6 December 2007
In spite of Peter Hain touring the TV studios last month announcing his get tough approach to 'sicknote Britain' the reality is that the DWP has just made the new test of incapacity for work to be introduced under Employment and Support Allowance marginally easier to pass than it was.
In addition, Hain's claim that the new test concentrates on what people 'can do' rather than what they can't turns out to be a complete fabrication.
On November 19th, accompanied by much media hype, the Secretary of state announced "A new medical test that will score a person's capability to work" as part of Peter Hain's "drive to end sick-note Britain."
The new test, it was claimed
" . . . will assess what an individual can do - rather than can't do. For example you will no longer score points simply because you are unable to walk more than 400 metres. Instead the new test will look at things like a person's ability to use a computer keyboard or a mouse, because this type of task is likely to be needed in the workplace."
The truth is that the 'new' test is in fact the same revised Personal Capability Assessment (PCA) which was announced in October 2006 (see: New incapacity test: physical points slashed, mental points boosted) and revised in February 2007 (See: Clampdown on future mental health claimants)
All that has changed is that a new report on the revised test has been produced following another very small scale trial. The report recommends some changes to be made to the new PCA, which will now be known as the Work Capability Assessment (WCA). The changes are generally favourable to claimants, including:
Walking: 15 points to be given for being unable to walk more than 50 metres, instead of being unable to walk more than 30 metres. 9 points to be awarded for being unable to walk more than 100 metres.
Reaching: a descriptor relating to being unable to reach upwards is to be reinstated.
Remaining conscious: the wording is to be changed to show that claimants need to get a 'useful' warning rather than just a 'warning' of an episode of lost or altered consciousness.
In total, changes have been recommended for 5 physical and three mental health activities. With the exception of changes to the picking up and moving activity, where a 1 litre jug is to be replaced with a 0.5 litre carton and a 2 litre jug is to change to a 1 litre carton, all the changes seem designed to make it marginally easier to score points.
And what of 'a person's ability to use a computer keyboard or a mouse' and looking at what a person can, rather than can't, do? Well, the truth is, the descriptor remains the same as the one announced in the September 2006 report:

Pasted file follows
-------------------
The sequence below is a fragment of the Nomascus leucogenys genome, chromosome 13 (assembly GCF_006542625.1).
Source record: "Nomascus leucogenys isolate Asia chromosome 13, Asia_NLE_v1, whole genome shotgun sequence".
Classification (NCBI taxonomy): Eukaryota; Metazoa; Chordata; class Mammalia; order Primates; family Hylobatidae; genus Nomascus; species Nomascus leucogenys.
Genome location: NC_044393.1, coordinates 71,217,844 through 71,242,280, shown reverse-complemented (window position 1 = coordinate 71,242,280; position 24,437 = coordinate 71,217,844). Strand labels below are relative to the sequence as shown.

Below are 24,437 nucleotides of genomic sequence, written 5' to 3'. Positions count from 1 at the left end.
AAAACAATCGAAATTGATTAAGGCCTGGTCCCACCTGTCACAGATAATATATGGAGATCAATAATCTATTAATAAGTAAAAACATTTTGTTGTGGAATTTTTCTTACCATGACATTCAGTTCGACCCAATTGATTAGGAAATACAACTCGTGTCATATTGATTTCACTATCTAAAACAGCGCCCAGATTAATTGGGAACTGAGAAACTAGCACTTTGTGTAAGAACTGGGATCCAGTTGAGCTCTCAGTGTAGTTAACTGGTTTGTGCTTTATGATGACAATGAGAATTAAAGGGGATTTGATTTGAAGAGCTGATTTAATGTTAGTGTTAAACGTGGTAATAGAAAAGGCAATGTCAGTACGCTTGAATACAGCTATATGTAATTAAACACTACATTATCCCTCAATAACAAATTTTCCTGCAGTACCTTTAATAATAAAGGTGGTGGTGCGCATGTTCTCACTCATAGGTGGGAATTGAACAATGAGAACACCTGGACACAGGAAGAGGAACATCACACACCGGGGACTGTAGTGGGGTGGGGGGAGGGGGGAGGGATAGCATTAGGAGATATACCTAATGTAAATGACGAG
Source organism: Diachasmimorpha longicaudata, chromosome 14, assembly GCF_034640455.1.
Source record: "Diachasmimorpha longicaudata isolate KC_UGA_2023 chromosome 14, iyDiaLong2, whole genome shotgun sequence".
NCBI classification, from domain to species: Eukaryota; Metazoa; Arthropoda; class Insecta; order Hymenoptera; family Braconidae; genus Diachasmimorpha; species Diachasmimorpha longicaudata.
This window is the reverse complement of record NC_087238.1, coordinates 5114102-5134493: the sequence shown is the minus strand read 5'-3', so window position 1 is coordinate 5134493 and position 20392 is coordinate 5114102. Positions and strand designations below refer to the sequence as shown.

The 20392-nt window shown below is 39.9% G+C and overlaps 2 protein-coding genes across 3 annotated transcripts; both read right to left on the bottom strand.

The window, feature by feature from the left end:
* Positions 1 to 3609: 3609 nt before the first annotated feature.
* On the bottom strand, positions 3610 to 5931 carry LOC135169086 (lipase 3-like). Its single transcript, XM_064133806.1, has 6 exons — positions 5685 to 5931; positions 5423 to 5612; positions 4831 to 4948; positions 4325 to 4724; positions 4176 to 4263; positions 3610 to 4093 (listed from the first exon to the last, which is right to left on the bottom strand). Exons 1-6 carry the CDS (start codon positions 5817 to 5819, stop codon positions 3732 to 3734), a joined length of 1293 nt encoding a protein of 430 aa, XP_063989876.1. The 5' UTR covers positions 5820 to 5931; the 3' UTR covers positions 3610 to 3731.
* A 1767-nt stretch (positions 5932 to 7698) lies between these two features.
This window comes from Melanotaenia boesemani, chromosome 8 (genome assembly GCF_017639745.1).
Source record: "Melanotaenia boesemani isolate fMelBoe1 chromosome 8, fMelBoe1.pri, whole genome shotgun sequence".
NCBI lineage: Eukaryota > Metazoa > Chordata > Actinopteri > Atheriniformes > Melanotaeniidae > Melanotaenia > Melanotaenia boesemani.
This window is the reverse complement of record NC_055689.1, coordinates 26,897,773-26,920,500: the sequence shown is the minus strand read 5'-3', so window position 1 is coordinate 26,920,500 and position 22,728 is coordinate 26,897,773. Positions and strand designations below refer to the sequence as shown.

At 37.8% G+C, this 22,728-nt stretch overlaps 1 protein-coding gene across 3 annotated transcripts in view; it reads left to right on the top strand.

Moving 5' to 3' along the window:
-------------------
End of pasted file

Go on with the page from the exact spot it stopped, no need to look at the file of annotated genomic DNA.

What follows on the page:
'Cannot use a conventional keyboard or mouse.'
The latest report, which prompted Peter Hain's less than accurate claims, was produced by the Technical Working Group which concluded that the new test is
"a reliable and accurate tool for assessing limited capability for work."
This is in spite of the fact that the report was based once again on a tiny sample of claimants, just 212 in total. In addition, according to an insider:
Doctors had to make up their own questions to get information relating to the new test, so different doctors asked different questions rather than using the LiMA software which will be used when the new test is introduced
The test was carried out using only doctors, when the new test is introduced many of those carrying it out will be nurses or other health professionals.
The only evidence seen by the technical working group was a current and a new assessment carried out on each claimant by an Atos Healthcare doctor. They did not see the claimant's own claim form or any independent medical evidence, from the claimant's GP, for example. Thus the Working Group had no way whatsoever of checking the possibility that both of the reports were inaccurate. Given the extremely high success rate at tribunals this is an extraordinary failing.
It is astonishing then, that a group of experts, on such scant evidence with no controls or independent reports at their disposal could conclude that the WCA is a reliable and accurate tool. What makes it even more astonishing is that Benefits and Work understands that three of the experts work for the Sainsbury's Centre for Mental Health, an organisation previously held in high regard by many in this field. Moreover, the report shows that 53% of claimants with a mental health problem were found fit for work under the new test, compared to 38% under the current test, suggesting that the committee believes that many people with mental health problems should be forced off incapacity benefits and onto Jobseekers Allowance.
Benefits and Work has made an application for copies of the minutes of the Technical Working Group meetings, including the names of all those present. We hope to get answers from those responsible for endorsing this unscientific and disreputable process.
You can download a copy of the new report from this link.
© 2007 Steve Donnison